Going to Failure: Workout Advice
Going to failure on each set, while training, is something a lot of people do. But, new research is coming out that going to failure every set is bad for you. Some say that doing it on every set damages the central nervous system.
Also, if you do go to failure on the first set, it’s harder to do additional sets afterwards. This makes it harder to work your body completely.
The Hodge Twins talk about their recent thoughts on “Going to Failure” here:
It sure is better to do a warm up before doing a heavy exercise or workout. Still, it remains to be determined if its better going to failure each set, or working your way there. Likely, its best to change it up from exercise to exercise and workout to workout.
You may want to build up your way to failure sets. The first few weeks, try going for a set amount of repetitions. Then after that, designate a week or two where you go to failure. If you have a spotter, you can even do drop sets and negatives. This switches it up to where you are maximizing your fast-twitch muscle fibers potential.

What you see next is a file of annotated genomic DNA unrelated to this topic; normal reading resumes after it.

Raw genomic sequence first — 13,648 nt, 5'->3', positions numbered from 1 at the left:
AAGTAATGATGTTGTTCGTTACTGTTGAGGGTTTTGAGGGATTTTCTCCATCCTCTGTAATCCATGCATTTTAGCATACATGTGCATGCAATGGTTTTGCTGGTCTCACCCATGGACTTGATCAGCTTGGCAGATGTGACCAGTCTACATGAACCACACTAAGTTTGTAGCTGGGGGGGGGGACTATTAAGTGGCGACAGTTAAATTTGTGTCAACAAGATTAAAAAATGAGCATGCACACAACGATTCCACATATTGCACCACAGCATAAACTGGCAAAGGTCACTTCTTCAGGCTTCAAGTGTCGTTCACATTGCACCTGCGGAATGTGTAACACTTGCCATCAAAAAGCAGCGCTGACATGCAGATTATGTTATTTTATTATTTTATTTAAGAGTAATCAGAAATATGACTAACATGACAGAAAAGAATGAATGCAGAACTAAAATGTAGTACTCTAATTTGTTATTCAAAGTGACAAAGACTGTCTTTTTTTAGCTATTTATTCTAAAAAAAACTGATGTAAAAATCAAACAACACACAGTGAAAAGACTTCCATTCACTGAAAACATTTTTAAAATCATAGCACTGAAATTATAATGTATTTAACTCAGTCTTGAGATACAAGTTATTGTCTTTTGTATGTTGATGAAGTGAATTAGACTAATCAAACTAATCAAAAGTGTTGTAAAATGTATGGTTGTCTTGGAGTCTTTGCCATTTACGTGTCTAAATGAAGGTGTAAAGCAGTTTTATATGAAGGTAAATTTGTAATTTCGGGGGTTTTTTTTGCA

Going to failure often means bigger muscles, but bigger recovery times. If you find yourself sore for days after every workout, go to failure less. On the flip side, if you’re never sore, it may be a good time to increase the time spent going to failure.
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